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There are many advantages to using standard map symbols on maps, organizational diagrams, and infographics shared in the course of a classroom exercise. There are times, however, when students benefit from images that make use of what might be called "bespoke map symbols."
Consider, if you will, the following map, which depicts the opening moves of Operation Crusader, the great offensive conducted by British Empire forces in North Africa at the end of 1941. Map symbols of the kind used by the German Army in 1941 show the locations the two German formations involved in that battle. At the same time, the four British formations taking part in the offensive are represented by the badges of the divisions in question.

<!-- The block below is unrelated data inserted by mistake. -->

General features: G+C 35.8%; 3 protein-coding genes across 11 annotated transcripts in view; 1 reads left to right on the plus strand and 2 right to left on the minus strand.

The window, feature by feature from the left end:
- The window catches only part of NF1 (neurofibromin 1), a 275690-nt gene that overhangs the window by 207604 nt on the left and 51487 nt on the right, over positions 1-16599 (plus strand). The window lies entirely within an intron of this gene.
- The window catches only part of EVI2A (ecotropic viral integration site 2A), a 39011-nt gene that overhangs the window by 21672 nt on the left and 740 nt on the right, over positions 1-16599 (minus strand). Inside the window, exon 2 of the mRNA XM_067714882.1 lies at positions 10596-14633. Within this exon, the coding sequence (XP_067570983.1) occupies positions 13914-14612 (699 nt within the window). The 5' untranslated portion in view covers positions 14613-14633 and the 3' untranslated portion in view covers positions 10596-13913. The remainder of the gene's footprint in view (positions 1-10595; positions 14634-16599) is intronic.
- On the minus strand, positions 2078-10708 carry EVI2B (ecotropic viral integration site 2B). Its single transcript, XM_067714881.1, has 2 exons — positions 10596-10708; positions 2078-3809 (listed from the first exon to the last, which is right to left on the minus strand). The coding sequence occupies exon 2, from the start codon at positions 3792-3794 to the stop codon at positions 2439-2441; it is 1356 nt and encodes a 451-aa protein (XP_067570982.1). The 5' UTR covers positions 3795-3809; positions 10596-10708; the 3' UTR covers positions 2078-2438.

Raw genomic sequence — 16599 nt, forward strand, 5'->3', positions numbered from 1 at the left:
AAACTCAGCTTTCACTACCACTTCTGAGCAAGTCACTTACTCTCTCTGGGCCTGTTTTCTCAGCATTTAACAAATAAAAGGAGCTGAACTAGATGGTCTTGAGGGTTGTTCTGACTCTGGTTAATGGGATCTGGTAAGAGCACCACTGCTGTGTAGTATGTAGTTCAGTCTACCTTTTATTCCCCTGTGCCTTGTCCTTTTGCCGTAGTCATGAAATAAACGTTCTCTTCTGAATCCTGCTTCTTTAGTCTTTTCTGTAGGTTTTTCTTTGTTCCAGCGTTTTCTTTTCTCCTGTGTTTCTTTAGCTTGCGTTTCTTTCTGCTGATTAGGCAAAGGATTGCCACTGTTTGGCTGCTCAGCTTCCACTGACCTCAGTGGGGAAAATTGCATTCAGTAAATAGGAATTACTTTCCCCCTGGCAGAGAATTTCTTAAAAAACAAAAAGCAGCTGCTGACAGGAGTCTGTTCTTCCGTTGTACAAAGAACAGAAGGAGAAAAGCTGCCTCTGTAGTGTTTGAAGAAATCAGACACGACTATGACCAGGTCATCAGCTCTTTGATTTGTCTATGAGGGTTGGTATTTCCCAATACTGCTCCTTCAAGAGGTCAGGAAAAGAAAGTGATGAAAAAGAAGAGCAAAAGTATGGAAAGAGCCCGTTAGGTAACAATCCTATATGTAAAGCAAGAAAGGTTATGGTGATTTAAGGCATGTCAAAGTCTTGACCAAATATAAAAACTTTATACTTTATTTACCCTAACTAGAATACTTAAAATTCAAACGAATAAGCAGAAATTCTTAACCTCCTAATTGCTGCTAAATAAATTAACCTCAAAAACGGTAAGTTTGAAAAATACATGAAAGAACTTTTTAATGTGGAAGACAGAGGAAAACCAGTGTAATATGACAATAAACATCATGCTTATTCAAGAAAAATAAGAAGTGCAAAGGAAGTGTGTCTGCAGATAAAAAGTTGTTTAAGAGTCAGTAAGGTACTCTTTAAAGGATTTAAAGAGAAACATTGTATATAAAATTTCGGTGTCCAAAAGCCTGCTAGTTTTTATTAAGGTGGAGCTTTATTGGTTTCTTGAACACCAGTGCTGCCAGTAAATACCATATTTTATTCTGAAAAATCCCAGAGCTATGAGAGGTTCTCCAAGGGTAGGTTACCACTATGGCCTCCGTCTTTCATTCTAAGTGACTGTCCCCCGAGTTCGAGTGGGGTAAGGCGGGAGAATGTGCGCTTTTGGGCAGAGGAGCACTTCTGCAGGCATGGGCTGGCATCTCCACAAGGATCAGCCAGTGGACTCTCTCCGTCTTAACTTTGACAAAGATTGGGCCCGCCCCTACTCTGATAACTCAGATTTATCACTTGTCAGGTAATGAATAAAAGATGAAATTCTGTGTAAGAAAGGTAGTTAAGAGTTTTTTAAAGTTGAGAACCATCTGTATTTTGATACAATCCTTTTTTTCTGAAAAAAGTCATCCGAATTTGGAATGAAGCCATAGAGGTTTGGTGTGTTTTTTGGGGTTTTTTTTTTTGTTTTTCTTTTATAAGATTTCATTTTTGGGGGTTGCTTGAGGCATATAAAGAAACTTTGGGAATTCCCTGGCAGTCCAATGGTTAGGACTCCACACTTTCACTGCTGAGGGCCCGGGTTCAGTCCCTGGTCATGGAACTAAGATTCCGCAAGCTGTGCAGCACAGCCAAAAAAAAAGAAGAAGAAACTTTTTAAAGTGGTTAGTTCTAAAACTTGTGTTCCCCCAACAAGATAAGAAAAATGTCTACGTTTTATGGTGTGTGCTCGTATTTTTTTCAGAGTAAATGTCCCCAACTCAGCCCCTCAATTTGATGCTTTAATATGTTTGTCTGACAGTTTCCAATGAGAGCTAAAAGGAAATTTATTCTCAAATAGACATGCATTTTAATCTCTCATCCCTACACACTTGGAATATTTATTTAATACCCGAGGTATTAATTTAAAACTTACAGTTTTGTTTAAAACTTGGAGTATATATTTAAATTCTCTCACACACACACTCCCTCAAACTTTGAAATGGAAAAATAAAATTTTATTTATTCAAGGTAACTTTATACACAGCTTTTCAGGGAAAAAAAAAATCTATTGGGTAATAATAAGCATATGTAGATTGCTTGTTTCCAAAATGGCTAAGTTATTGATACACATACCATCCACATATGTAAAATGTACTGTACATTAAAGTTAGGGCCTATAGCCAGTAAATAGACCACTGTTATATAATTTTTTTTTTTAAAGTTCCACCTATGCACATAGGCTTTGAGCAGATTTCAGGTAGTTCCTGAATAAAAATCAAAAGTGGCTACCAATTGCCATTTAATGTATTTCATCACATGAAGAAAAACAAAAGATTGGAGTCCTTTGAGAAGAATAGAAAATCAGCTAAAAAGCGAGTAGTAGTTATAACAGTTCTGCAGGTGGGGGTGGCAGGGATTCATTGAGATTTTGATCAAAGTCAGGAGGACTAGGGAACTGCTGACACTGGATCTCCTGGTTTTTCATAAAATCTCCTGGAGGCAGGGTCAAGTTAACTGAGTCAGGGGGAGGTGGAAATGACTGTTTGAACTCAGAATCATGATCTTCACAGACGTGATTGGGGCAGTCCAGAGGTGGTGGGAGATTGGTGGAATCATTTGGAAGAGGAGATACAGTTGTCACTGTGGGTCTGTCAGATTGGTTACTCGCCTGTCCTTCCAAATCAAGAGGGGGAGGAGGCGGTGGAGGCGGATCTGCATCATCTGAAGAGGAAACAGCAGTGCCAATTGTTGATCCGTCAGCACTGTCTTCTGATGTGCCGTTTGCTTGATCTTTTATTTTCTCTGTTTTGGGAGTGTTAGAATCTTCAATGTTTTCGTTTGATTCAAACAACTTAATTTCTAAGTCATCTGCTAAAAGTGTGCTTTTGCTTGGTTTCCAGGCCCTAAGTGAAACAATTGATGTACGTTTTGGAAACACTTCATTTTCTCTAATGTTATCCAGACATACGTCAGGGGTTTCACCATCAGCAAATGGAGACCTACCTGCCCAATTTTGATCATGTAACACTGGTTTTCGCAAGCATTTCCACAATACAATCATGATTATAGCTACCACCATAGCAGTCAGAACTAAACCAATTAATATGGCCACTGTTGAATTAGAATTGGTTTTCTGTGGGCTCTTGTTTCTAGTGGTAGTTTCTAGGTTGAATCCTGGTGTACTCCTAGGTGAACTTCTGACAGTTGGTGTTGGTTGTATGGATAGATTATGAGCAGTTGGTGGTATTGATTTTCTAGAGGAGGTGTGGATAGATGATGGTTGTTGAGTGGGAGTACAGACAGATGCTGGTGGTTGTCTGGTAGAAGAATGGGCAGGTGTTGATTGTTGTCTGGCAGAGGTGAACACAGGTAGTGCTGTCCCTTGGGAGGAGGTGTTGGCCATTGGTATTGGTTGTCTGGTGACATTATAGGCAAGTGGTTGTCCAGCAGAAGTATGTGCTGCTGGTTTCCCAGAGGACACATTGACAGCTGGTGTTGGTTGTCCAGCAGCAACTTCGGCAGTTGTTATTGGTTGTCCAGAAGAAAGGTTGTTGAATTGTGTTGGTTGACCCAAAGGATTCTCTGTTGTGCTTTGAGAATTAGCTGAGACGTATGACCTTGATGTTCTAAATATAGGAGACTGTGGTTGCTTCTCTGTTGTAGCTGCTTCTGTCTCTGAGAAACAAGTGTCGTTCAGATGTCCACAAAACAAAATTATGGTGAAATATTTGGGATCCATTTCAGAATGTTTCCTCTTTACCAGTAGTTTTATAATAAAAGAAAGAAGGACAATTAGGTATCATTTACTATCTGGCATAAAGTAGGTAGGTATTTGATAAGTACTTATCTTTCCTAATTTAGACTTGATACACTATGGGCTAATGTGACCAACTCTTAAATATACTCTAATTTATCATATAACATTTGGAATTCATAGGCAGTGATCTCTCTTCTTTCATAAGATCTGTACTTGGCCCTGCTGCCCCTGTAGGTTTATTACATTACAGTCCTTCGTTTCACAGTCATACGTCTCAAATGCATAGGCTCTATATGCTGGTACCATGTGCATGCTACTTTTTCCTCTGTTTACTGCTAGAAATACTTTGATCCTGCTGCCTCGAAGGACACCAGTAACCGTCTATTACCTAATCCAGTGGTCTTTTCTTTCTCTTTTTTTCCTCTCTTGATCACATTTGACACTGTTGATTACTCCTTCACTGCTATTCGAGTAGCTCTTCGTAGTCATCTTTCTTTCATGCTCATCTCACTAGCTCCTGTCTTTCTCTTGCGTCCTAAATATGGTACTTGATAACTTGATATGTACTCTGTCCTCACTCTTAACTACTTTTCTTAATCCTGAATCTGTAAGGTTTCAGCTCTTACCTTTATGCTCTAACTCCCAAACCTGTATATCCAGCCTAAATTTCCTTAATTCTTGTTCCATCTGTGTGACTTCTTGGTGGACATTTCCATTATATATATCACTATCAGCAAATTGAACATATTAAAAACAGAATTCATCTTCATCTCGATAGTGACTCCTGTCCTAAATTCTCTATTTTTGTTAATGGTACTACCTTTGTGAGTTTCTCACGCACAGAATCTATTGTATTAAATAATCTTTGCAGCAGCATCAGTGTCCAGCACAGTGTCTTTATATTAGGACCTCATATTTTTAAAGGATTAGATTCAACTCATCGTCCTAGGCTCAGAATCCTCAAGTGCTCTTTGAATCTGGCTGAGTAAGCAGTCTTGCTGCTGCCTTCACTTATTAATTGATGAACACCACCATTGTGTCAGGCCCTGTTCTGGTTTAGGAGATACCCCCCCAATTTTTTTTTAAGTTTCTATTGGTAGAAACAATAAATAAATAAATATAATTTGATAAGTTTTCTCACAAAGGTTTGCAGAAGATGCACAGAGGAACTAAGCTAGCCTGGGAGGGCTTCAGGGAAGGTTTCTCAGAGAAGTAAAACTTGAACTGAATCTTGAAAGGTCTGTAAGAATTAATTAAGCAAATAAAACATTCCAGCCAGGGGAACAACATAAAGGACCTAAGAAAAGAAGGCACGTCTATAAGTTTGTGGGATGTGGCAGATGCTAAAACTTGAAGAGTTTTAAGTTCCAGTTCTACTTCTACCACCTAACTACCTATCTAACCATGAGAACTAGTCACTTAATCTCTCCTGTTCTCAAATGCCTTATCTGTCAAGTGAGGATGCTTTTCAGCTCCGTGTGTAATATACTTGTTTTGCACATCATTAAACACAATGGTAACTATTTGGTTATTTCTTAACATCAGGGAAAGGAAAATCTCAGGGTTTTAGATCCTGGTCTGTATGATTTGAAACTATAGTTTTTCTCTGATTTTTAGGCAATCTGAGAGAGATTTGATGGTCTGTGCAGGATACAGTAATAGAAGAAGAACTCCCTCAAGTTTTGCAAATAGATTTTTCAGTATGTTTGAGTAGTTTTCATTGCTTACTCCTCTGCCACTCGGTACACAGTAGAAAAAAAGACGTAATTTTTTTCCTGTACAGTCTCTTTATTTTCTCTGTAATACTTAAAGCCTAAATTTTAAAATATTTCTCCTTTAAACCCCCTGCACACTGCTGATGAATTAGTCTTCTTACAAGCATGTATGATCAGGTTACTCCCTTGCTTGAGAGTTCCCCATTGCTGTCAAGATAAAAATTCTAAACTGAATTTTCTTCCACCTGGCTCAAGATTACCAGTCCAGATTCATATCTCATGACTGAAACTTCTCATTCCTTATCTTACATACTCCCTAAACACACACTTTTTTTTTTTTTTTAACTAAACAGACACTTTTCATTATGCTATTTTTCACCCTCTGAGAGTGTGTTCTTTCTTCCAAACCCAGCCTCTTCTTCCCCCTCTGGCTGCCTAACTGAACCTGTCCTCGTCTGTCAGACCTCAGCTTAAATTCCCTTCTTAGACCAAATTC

Using a different kind of symbol for each side in the contest emphasizes the differences between the British Empire divisions and their German counterparts. Using divisional badges to represent British Empire divisions provides a gentle reminder of the multi-national character of the "British" forces involved in Operation Crusader. (These divisions are, from left to right, the 1st South African Division, the [British] 7th Armoured Division, the 2nd New Zealand Division, and the 4th Indian Division.)